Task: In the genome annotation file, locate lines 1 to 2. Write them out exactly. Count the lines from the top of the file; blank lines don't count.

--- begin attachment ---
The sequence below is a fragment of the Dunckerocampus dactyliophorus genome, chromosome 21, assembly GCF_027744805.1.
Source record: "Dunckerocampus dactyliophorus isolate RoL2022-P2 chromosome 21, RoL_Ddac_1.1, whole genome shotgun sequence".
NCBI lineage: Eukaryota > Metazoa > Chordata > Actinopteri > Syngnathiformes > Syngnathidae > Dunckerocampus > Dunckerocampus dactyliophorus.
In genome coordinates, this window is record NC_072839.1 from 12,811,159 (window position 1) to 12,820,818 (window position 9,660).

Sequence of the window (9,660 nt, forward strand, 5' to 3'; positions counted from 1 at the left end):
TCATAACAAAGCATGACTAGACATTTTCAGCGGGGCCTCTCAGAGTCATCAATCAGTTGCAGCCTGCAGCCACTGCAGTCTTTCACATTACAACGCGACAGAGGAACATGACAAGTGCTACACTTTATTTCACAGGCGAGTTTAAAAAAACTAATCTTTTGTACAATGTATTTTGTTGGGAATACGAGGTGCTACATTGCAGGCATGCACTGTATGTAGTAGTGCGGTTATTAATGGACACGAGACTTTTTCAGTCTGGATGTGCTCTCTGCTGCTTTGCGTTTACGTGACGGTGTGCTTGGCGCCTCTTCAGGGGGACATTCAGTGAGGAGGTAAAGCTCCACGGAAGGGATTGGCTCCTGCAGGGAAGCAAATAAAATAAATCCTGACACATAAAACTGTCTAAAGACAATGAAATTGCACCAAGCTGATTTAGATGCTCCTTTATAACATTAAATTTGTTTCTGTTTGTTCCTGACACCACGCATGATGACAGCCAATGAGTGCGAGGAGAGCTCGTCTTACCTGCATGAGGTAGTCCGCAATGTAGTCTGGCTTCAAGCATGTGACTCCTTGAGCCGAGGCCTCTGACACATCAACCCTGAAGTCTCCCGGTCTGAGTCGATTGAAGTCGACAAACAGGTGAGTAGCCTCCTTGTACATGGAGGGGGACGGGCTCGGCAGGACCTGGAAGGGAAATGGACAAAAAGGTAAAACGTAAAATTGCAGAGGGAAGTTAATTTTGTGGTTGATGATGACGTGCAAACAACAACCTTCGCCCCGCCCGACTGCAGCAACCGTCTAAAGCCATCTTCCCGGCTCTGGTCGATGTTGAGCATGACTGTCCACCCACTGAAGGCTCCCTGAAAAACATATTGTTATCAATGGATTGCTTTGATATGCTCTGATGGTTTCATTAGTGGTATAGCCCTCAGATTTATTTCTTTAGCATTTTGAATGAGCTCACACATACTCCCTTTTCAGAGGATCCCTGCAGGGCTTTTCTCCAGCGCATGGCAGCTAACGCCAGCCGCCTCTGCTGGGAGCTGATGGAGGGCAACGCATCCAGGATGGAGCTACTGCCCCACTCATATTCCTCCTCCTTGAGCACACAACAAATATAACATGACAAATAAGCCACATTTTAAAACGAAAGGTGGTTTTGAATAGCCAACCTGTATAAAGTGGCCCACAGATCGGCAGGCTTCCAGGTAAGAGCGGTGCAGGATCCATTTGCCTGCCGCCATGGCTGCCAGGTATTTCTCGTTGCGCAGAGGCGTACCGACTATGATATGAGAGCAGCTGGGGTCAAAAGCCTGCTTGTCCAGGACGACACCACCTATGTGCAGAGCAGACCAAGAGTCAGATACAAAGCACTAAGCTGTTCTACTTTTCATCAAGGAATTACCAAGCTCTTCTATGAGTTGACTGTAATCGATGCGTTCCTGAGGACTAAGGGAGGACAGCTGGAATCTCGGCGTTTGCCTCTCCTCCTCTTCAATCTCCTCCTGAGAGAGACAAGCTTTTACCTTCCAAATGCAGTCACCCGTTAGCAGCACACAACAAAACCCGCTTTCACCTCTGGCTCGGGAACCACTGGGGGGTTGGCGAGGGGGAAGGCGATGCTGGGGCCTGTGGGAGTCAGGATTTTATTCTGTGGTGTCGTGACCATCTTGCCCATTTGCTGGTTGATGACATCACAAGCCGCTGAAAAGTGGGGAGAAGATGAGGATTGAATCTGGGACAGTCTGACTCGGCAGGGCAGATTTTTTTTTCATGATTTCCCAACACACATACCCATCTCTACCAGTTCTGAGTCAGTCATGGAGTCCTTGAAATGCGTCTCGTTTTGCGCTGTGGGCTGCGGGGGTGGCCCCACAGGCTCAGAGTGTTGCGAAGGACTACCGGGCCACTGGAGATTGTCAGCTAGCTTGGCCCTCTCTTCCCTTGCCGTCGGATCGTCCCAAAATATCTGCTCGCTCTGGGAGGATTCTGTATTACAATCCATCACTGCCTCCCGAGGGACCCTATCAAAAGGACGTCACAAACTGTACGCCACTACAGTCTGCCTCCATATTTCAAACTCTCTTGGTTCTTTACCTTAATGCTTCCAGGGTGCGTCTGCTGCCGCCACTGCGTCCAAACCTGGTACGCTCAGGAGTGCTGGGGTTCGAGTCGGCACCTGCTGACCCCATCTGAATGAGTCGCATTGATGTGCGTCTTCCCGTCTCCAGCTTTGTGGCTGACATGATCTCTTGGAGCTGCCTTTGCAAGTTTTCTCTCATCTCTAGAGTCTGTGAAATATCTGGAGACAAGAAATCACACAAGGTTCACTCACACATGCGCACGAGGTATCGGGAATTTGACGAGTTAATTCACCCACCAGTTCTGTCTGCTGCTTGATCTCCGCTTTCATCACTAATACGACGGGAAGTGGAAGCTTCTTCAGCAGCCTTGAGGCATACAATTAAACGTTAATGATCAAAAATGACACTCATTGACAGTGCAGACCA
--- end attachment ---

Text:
The sequence below is a fragment of the Dunckerocampus dactyliophorus genome, chromosome 21, assembly GCF_027744805.1.
Source record: "Dunckerocampus dactyliophorus isolate RoL2022-P2 chromosome 21, RoL_Ddac_1.1, whole genome shotgun sequence".